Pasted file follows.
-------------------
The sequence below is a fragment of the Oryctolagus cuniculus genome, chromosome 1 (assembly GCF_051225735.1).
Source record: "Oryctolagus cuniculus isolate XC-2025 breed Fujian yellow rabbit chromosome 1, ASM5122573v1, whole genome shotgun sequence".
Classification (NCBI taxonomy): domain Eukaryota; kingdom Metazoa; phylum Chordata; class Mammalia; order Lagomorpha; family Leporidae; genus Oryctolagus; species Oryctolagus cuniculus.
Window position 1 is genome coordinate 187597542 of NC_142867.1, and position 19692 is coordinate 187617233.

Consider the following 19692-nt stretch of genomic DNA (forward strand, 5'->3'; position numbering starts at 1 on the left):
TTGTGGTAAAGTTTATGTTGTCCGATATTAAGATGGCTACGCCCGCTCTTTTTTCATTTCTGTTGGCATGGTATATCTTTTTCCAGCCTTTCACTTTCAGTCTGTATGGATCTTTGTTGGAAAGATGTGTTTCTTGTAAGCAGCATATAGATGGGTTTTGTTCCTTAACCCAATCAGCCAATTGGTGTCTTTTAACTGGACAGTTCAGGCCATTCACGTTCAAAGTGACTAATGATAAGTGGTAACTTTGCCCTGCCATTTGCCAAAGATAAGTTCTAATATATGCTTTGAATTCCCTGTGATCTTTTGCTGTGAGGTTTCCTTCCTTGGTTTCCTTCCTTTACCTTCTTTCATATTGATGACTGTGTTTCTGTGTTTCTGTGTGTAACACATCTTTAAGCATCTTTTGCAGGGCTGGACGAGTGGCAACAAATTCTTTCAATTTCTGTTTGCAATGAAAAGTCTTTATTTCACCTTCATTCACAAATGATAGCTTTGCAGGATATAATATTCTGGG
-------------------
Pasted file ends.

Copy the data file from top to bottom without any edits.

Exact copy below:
The sequence below is a fragment of the Oryctolagus cuniculus genome, chromosome 1 (assembly GCF_051225735.1).
Source record: "Oryctolagus cuniculus isolate XC-2025 breed Fujian yellow rabbit chromosome 1, ASM5122573v1, whole genome shotgun sequence".
Classification (NCBI taxonomy): domain Eukaryota; kingdom Metazoa; phylum Chordata; class Mammalia; order Lagomorpha; family Leporidae; genus Oryctolagus; species Oryctolagus cuniculus.
Window position 1 is genome coordinate 187597542 of NC_142867.1, and position 19692 is coordinate 187617233.

Consider the following 19692-nt stretch of genomic DNA (forward strand, 5'->3'; position numbering starts at 1 on the left):
TTGTGGTAAAGTTTATGTTGTCCGATATTAAGATGGCTACGCCCGCTCTTTTTTCATTTCTGTTGGCATGGTATATCTTTTTCCAGCCTTTCACTTTCAGTCTGTATGGATCTTTGTTGGAAAGATGTGTTTCTTGTAAGCAGCATATAGATGGGTTTTGTTCCTTAACCCAATCAGCCAATTGGTGTCTTTTAACTGGACAGTTCAGGCCATTCACGTTCAAAGTGACTAATGATAAGTGGTAACTTTGCCCTGCCATTTGCCAAAGATAAGTTCTAATATATGCTTTGAATTCCCTGTGATCTTTTGCTGTGAGGTTTCCTTCCTTGGTTTCCTTCCTTTACCTTCTTTCATATTGATGACTGTGTTTCTGTGTTTCTGTGTGTAACACATCTTTAAGCATCTTTTGCAGGGCTGGACGAGTGGCAACAAATTCTTTCAATTTCTGTTTGCAATGAAAAGTCTTTATTTCACCTTCATTCACAAATGATAGCTTTGCAGGATATAATATTCTGGG